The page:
Review: Bubbledogs

IMG_3766 Champagne and hotdogs. Hotdogs and champagne. A very simple concept for a London restaurant.

I like hotdogs and I like champagne, so naturally I was intrigued about Bubbledogs (70 Charlotte Street, London).

We arrived on Saturday (Dec. 8) at 5:25pm, just before the restaurant opened (there are two sittings: 11:30-4pm and 5:30-11pm). A short queue had already formed at the door and, at 5:35pm, the door woman came out and started letting tables in one by one. Unfortunately, because there were three of us in our party and only two of us present in the queue, we were made to wait outside in the freezing cold until our entire party arrived before we could be seated. (Later on, I noticed a woman was allowed to come in from the cold after her two friends finally arrived – she’d been waiting more than an hour.) Perhaps an indoor waiting area with bar access wouldn’t go amiss?

Bubbledogs has received much (mixed) media attention, hence the queue. (I had turned up at 9pm on a previous wintry Saturday, only to leave after being told I’d have to wait outside for at least 45 minutes). Perhaps as a result of all the media hype, one or two of the staff give off the impression that you’re not really worthy, and the place has a slightly pretentious atmosphere. You also feel a little rushed through your meal because of the queue of starving, freezing cold punters sticking their faces up against the glass windows like puppy dogs locked outside at Christmas. That said, the bulk of the staff, including Assistant Restaurant Manager James Snowdon, made us feel very welcome indeed.

IMG_3768As soon as our third party member arrived, we were shown to our wooden stools at a small wooden bench similar to a school desk. The restaurant is small and very simple – exposed brick walls, benches and stools, the increasingly common unisex toilets, and a small bar lining the front window. There is a drinks menu with a wide selection of exclusive ‘grower’ champagne (only about 8 of which are available by the glass), cocktails and other drinks, and a very straightforward food menu consisting of 13 different varieties of hotdog and a few sides.

Now, I have simple tastes and I like my hotdogs plain, in a bun, with ketchup. So it was hard to choose from the menu, not because I fancied everything on it, but because I didn’t really like the sound of any of the hotdogs on offer.

IMG_3767Tempted as I was to go for the ‘Naked Dog’ (does what it says on the tin), I felt I ought to try something new, so I first went for the ‘Fourth of July’ – bacon wrapped with smoky BBQ sauce and coleslaw (£7) with my glass of champagne. Next up, I had to choose whether I wanted pork, beef or vegetarian sausage, so naturally I chose pork, and an order of sweet potato fries (£3.50) as a side. The sides list is pretty limited: Tots (£3.50) (a type of cylindrical, American hash brown, something I’ve never come across in the UK before), Sweet Potato Fries or Coleslaw (£2.50). ‘Cheez Whiz’ is another side option but was crossed off the menu board as it ‘sells out immediately,’ according to our New York waiter. When I asked him whether ‘Cheez Whiz’ was the disgusting, gloopy, plastic cheese they squirt all over nachos at the cinema, he said yes, so I don’t really know how the cinema manages to keep a constant stock of the stuff if Bubbledogs can’t. Anyway…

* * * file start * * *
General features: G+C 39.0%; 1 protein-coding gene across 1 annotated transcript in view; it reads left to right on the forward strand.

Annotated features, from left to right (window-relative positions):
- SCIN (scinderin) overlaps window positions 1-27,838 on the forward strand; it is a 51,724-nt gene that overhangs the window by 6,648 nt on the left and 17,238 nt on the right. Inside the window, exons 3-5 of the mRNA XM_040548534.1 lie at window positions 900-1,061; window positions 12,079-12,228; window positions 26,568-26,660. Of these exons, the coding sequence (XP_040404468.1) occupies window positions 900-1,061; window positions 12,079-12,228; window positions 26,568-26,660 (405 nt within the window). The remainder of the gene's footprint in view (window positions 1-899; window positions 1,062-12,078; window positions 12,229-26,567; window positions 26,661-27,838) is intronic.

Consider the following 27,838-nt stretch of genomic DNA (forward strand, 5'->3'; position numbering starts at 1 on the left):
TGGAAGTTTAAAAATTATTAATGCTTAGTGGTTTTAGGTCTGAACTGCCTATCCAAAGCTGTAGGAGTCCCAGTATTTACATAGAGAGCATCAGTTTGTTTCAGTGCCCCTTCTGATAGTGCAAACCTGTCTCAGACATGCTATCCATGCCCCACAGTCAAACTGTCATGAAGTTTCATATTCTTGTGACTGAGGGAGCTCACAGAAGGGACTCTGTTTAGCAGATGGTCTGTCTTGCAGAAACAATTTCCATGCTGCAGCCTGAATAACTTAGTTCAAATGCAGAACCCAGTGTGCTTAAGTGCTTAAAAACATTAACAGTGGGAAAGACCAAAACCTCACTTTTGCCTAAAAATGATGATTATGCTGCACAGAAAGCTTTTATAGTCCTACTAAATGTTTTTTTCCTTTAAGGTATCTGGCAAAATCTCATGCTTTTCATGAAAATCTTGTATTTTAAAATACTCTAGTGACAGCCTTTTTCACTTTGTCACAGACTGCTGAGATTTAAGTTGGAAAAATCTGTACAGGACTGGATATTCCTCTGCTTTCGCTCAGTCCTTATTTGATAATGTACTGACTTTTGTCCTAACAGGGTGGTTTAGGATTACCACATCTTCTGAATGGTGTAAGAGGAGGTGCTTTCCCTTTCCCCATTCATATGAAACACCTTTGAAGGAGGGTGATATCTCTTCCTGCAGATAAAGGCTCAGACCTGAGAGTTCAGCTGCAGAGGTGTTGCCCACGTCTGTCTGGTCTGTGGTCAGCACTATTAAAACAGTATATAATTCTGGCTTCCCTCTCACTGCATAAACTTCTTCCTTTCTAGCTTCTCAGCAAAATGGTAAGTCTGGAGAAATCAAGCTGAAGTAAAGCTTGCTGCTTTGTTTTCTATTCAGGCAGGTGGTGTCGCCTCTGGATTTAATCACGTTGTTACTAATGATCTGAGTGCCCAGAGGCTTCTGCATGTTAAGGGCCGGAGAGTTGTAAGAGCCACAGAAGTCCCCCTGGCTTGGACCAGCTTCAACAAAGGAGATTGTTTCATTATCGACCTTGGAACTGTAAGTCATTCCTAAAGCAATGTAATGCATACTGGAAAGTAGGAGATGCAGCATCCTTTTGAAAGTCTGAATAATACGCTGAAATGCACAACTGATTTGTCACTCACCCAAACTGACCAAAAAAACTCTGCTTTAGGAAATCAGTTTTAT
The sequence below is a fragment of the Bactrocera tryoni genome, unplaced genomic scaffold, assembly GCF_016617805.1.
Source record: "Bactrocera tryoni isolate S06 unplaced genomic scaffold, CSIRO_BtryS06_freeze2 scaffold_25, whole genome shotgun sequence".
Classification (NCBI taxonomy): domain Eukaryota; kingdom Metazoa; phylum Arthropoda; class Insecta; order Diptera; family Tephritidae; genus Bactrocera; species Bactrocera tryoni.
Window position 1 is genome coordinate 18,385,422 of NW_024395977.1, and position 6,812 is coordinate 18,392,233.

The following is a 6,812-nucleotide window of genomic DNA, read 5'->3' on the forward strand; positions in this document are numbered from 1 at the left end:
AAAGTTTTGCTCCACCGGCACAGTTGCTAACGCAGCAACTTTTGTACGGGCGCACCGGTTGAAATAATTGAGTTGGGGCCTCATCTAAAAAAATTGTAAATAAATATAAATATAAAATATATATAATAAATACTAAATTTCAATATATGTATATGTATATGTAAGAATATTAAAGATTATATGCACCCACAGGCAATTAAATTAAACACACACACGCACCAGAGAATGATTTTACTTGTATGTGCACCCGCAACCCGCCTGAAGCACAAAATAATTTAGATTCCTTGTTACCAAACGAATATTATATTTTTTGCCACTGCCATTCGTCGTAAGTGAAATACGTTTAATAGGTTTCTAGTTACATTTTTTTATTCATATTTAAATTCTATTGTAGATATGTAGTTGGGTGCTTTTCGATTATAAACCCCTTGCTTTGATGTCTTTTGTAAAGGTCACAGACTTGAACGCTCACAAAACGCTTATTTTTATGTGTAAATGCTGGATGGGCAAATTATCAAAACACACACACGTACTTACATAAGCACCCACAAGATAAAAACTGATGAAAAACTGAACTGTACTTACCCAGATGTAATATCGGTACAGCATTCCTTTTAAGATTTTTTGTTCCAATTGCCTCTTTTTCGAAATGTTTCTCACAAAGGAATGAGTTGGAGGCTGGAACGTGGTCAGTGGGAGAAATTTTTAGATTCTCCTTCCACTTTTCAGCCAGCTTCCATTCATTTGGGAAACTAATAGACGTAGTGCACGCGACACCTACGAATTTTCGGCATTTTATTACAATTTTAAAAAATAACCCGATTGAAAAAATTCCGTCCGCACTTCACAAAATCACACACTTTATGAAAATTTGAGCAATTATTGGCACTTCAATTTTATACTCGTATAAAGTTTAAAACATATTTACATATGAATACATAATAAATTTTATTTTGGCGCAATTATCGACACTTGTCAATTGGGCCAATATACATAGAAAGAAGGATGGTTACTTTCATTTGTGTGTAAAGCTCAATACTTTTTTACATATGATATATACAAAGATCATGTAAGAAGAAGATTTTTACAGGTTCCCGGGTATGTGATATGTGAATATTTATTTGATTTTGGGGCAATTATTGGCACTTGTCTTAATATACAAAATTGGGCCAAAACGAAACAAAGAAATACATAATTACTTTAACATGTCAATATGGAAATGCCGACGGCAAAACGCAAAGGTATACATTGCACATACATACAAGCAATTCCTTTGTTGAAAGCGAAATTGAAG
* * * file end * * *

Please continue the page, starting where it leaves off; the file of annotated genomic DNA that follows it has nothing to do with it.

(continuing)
IMG_3769My ‘Fourth of July’ hotdog was ok – fairly bog-standard sausage and bun wrapped in bacon with bland-ish coleslaw on top. Tasty enough, but really nothing special, and definitely not filling, so the three of us ordered a second round of hotdogs. This time I went for the ‘José,’ (£7.50) a Mexican-style ‘dog consisting of salsa, avocado, sour cream and pickled jalapeños. It wasn’t spicy in the slightest, I barely noticed the avocado and sour cream and, I have to admit, I finished off the last bit with a healthy dollop of ketchup, and it was the nicest part. The sweet potato fries were really good though – crispy on the outside, squidgy on the inside and sweet as they ought to be.

Between them, my friends also tried the ‘Trishna’ (mango chutney, mint and coriander, £6.50), the ‘New Yorker’ (grilled sauerkraut or NY onions or both, £6.50) and the Reuben (sauerkraut, Russian dressing melted Swiss cheese, £7). Our conclusions were pretty much in line: you can’t make a hotdog Indian, Mexican or Japanese (the ‘Dogzilla’). It will still just be a hotdog, and will probably taste better with ketchup or mustard.

Although it was good to go along and see what the hype was all about, I won’t be returning to Bubbledogs in a hurry. Champagne and hotdogs is an interesting concept, but the restaurant claims to offer ‘gourmet’ hotdogs, and I just don’t think this is what we got. There is no information on where the hotdogs are sourced, whether the meat is organic, and the bread rolls are supermarket-style basic buns, nothing special or artisan. For £7 a piece, I would expect a whole lot more from Bubbledogs.

What we ate:

Laura: Fourth of July, José, sweet potato fries, one glass of champagne

B: New Yorker, Trishna, coleslaw, one glass of champagne, one vodka tonic

P: Reuben, Trishna, one glass of champagne, one Coke

Price for 3 people for dinner (6 hotdogs), 3 glasses of champagne

£85 including tip

Service: On the whole friendly, fast, efficient, knowledgeable.

Value for Money: 5/10

Recommend? No. Have a hotdog on the street instead for a fraction of the price and save yourself the wait.

This article was originally published on Life After Cancer.

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